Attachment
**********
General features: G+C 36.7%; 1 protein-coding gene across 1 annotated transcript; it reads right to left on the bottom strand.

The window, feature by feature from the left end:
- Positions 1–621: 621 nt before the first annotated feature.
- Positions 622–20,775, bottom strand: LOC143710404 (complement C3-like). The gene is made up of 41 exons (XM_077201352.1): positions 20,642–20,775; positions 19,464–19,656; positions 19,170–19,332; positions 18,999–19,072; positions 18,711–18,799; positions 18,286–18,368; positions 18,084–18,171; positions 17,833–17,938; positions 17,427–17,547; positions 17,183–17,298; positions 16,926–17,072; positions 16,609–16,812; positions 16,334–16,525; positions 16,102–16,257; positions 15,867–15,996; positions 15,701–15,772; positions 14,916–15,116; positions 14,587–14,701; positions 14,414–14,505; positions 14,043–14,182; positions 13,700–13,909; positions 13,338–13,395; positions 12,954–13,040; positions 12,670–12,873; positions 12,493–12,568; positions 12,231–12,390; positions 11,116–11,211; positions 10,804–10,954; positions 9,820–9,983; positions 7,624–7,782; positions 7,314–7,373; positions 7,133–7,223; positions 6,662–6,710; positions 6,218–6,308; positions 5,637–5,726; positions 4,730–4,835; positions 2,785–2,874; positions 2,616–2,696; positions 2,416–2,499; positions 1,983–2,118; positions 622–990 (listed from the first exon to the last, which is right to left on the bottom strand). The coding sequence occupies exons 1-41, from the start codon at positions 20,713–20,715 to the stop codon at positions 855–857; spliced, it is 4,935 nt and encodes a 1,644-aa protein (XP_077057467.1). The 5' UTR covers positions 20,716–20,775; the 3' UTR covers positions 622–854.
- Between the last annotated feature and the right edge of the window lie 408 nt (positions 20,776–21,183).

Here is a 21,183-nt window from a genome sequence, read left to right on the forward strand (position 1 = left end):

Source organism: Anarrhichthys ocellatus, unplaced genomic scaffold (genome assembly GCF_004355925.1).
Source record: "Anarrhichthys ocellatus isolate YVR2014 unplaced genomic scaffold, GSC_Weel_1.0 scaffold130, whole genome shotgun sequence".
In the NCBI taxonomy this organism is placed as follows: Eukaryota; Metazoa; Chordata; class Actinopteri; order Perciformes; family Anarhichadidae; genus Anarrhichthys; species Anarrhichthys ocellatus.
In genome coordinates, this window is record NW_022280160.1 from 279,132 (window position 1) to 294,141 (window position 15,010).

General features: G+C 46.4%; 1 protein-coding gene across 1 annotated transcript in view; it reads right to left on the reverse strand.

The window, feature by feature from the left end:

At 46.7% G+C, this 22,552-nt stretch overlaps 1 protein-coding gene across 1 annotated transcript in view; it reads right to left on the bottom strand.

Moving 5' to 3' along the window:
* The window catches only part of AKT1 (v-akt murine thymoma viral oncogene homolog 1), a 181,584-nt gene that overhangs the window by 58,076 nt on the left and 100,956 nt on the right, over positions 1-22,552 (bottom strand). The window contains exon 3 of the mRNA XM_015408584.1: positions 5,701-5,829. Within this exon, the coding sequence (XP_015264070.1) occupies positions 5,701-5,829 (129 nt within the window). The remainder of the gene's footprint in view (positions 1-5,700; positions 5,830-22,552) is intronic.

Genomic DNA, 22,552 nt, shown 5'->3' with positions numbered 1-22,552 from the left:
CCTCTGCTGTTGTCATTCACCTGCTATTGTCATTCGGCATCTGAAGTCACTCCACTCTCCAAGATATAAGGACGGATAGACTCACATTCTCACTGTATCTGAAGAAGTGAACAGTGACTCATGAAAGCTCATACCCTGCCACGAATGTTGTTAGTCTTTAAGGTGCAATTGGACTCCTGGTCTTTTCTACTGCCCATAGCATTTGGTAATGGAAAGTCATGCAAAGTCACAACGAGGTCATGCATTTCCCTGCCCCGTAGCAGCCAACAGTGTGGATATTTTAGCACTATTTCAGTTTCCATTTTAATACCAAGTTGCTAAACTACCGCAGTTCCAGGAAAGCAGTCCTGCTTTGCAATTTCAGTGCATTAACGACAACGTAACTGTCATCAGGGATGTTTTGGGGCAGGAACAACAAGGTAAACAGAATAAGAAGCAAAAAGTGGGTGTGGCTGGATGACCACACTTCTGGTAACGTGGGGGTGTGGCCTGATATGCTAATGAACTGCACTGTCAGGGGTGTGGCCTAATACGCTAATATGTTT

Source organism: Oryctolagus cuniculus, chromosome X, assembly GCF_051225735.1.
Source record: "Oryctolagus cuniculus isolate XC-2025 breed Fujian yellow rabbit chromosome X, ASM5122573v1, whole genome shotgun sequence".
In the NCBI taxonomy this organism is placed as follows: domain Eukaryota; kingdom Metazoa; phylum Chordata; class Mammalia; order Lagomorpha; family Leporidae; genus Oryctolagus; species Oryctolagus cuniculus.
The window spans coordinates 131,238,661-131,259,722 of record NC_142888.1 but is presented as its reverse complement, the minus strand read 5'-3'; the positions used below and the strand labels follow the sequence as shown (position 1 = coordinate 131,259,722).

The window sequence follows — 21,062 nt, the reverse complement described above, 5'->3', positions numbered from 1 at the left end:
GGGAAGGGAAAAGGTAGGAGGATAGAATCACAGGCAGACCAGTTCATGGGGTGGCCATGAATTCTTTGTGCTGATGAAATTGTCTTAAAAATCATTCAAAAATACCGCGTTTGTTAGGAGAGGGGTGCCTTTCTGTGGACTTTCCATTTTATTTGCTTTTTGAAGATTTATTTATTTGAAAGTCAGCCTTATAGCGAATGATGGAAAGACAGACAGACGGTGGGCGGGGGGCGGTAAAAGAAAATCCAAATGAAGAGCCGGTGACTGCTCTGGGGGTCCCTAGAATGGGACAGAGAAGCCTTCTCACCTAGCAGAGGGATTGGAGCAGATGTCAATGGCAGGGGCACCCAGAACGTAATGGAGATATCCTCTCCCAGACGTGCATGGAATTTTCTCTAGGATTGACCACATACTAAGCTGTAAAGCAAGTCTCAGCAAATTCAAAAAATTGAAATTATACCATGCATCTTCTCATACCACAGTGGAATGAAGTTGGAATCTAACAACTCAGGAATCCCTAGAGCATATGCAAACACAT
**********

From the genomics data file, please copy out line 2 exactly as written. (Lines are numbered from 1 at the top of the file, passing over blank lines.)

The window, feature by feature from the left end: